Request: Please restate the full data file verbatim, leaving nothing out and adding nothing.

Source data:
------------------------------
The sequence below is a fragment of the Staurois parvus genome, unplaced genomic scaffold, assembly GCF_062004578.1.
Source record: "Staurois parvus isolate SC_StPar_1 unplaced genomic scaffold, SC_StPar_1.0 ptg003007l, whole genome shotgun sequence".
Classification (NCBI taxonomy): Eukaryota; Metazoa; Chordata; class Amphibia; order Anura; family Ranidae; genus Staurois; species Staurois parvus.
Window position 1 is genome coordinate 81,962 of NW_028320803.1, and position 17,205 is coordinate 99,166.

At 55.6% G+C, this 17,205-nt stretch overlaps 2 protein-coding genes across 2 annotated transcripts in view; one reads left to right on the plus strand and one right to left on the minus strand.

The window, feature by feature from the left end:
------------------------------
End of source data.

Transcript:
The sequence below is a fragment of the Staurois parvus genome, unplaced genomic scaffold, assembly GCF_062004578.1.
Source record: "Staurois parvus isolate SC_StPar_1 unplaced genomic scaffold, SC_StPar_1.0 ptg003007l, whole genome shotgun sequence".
Classification (NCBI taxonomy): Eukaryota; Metazoa; Chordata; class Amphibia; order Anura; family Ranidae; genus Staurois; species Staurois parvus.
Window position 1 is genome coordinate 81,962 of NW_028320803.1, and position 17,205 is coordinate 99,166.

At 55.6% G+C, this 17,205-nt stretch overlaps 2 protein-coding genes across 2 annotated transcripts in view; one reads left to right on the plus strand and one right to left on the minus strand.

The window, feature by feature from the left end: